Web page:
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Published byMervyn Wilkerson Modified over 7 years ago
The Role of Families
Why Study Families Terms to Know: adoptive families, blended families, extended families, foster families, nuclear families, nurture, sibling What makes a family? (write down your own answer) By learning about families, we will understand the influence families have and how you can contribute to your family
Family Structures Nuclear Family: husband, wife, and their biological children
Cont. Extended Family: parents, children, and other family members – Example: grandparents, aunts, uncles, cousins, etc.
Cont. Blended Families: husband, wife, and at least one child from a previous marriage
Cont. Single-parent families: One parent and their child
Cont. Adoptive families: one or more children not born into a family but made a permanent member by law
Cont. Foster families: a couple or individual assumes temporary responsibility for the care of a child
Cont. Couple: married individuals without children
Trends Affecting Families Birth rate: Number of children has decreased Women in the workforce: more women working, spend less time at home Increasing lifespan: 1900-men 47, women 49 1994-men 73, women 80 Mobility: change residence often Divorce: very common; over half of marriages today will end in divorce; more people not remarrying
Functions of Families Meet physical needs: food, clothing, shelter, and health care Promote emotional growth: showing love and acceptance, emotional refuge, expressing emotions Shape social development: teach how to behave towards others, basic social skills (mainly through example, not directly), preserving culture and heritage
Cont. Aiding intellectual development: parents and siblings are first teachers, teaching thinking skills and encouraging creativity/imagination Guiding moral growth: teaching a code of conduct and a set of values Total picture: difficult for families to provide for all a person’s needs
Your Role in the Family Because of the large impact families have on individuals, important to have a nurturing and strong family Teens can be role models for young siblings and provide support for other members in the family
Strengthening Families Chapter 15
What is Family Strength Solid base Deeply rooted Nourishing environment Similar to an oak tree
What Creates Strength Respect – Each other’s behaviors, abilities, needs, and opinions, even when not shared – Don’t make members more or less worthy of others – Appreciate and value differences – Example: ask permission, knock on closed doors
Cont. Trust – Closeness is built on trust – Count on each other for help and support – Responsibilities show your parents trust you
Cont. Emotional Support – Words and actions that reassure others and share positive feelings – Ways to show support: “you did a great job” Give a hug for no reason Doing a task without being asked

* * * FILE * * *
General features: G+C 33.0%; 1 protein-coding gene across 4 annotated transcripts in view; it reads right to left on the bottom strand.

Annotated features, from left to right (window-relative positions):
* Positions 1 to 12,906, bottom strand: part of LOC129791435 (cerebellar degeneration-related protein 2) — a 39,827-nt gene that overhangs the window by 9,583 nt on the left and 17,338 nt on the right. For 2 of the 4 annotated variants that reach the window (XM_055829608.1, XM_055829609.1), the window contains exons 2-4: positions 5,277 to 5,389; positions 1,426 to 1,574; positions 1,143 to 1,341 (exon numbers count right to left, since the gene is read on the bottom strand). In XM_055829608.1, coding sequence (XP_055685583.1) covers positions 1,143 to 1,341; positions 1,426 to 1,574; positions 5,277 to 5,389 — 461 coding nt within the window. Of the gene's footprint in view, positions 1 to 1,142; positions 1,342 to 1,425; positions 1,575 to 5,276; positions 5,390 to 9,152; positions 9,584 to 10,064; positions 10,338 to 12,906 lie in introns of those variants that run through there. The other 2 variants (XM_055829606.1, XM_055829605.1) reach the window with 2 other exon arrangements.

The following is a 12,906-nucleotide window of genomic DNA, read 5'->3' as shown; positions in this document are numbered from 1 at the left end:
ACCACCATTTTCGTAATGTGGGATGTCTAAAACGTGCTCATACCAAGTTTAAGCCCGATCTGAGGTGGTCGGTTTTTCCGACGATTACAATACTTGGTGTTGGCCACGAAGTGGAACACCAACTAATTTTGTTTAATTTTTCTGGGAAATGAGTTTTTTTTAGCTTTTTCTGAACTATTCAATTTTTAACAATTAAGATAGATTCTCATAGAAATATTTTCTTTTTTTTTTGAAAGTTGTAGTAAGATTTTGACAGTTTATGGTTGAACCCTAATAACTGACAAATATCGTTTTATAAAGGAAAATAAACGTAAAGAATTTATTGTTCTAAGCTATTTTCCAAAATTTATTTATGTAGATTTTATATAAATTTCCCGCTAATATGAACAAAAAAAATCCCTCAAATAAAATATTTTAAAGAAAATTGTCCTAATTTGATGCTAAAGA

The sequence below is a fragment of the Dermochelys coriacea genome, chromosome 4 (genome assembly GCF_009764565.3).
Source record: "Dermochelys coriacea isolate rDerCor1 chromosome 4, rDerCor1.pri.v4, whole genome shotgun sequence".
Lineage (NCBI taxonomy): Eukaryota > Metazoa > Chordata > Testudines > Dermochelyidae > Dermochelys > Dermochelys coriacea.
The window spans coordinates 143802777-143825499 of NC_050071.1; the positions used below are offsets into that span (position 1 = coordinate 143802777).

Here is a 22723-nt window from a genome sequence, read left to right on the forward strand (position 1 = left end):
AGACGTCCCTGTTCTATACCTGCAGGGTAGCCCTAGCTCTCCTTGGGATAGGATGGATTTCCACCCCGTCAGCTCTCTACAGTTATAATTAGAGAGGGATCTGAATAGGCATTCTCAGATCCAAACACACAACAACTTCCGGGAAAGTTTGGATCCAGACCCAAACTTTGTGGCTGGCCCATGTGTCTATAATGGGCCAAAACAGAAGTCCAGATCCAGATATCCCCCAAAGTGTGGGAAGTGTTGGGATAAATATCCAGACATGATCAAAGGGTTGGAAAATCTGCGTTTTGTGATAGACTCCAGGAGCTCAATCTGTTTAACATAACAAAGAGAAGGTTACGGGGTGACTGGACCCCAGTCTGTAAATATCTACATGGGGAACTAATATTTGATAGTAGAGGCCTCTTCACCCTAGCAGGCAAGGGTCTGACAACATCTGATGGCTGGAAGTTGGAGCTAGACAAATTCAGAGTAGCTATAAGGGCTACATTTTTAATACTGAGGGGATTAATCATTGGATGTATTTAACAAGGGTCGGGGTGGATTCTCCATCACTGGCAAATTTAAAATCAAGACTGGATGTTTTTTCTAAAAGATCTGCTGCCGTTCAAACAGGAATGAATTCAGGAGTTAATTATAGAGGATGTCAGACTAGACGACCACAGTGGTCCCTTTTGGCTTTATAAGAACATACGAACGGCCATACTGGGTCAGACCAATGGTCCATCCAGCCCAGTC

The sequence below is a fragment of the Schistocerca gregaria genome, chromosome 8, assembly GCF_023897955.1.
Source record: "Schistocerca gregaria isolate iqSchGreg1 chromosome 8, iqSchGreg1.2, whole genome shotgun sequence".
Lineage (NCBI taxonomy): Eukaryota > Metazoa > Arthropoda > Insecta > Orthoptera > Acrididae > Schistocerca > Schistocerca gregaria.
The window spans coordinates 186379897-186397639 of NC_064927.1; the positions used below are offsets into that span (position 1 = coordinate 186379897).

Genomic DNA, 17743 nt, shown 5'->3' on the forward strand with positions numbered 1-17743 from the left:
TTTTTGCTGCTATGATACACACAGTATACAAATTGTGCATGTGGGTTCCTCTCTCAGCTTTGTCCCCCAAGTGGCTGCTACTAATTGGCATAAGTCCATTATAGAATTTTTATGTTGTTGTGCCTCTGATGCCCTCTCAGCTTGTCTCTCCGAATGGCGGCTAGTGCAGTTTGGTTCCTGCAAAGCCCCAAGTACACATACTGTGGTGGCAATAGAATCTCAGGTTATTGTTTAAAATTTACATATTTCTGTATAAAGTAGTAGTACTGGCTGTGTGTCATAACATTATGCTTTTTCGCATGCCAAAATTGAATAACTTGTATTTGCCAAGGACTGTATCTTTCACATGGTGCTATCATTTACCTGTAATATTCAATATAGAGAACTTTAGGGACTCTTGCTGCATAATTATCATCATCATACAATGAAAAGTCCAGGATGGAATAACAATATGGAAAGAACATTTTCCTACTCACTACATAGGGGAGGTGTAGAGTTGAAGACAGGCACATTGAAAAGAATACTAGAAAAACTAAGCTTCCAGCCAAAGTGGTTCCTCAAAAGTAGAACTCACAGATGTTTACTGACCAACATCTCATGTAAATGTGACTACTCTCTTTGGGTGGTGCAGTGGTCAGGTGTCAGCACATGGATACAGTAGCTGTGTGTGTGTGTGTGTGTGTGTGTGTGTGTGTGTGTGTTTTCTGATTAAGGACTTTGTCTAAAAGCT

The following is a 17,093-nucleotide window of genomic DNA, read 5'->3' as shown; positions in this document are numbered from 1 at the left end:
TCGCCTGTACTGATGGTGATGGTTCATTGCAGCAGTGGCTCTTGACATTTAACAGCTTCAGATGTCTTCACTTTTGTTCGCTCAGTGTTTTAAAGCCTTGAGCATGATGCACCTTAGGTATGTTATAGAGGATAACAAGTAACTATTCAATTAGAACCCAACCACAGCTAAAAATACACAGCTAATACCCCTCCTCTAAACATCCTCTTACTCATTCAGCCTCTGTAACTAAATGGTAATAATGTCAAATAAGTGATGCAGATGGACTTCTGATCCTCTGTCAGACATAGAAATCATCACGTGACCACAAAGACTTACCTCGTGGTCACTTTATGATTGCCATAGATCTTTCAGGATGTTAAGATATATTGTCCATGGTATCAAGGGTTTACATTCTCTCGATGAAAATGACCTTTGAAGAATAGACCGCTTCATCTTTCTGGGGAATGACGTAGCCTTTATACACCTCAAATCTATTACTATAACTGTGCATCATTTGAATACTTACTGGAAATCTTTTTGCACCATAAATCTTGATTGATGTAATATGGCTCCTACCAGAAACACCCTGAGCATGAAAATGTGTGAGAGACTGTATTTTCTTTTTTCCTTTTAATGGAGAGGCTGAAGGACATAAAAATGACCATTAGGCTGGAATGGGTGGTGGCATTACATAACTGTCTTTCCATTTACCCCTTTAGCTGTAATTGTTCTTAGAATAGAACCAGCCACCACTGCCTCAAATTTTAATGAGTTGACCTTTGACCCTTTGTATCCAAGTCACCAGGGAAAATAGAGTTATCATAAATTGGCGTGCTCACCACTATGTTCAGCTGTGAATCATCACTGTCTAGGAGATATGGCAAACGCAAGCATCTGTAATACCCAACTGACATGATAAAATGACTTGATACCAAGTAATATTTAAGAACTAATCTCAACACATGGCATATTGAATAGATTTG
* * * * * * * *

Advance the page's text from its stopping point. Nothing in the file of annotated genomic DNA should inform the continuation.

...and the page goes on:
Cont. Communication – Essential – Leave a note or phone call message – Prevents confusion
Sharing One of the 1 st lessons learned as a child Working towards a common goal helps bind family members together Traditions Spending time together
Finding Time for Families Strategies for managing time: – Set priorities – Allow for variations – Be realistic about what can be done – Seek and give cooperation with other family members – Learn to manage stress – Plan together how time will be spent
Support Systems Network of groups and individuals that a family can turn to for help Help families to accomplish family goals A lot of times, support systems include extended family like grandparents or aunts and uncles Neighbors, community, or professional services
Adjusting to Family Changes Chapter 16
Family Life Cycle General pattern to describe how families grow 5 steps: – Beginning stage: couple establish a home – Parental stage: become parents and raise their children – Launching stage: children leave home to start a new life for themselves – Middle age stage: after children have left, parents now have time for themselves – Retirement stage: more freedom for travel and leisure activities
Changes Families Make New family members – Most common change – Usually a happy event – Could be a new baby, a relative, or adoption
Moving Very significant change A lot of adjusting required by all Steps to make it easier: – Learn as much as possible about new place – Talk with others that have moved – Join clubs to meet new people – Join church or community group – Have a positive attitude
Job Change & Job Loss
Divorce One of most painful Confusion and stress Time for adjustment Counseling may help
Remarriage and Blending Families merging together Feelings of resentment, confusion, anger Tips for blending families: – May not like it, but try and find a way to make it work – Work out new ways to manage time and space – Review rules – Get to know new members – Some difficult moments, not always wonderful experience
Illness and Accidents Disrupt family life Emotional distress Find strength in one another
Death Traumatic event Recovery may be slow Suggestions for coping: – Take responsibility for things you can do – Participate in events that help you accept the reality of the event – Spend time with young members of the family – Death due to illness – learn about disease
Accepting Change Cooperate Communicate Follow routines as much as possible Don’t be afraid to ask for help in dealing with difficult times Be adaptable!!
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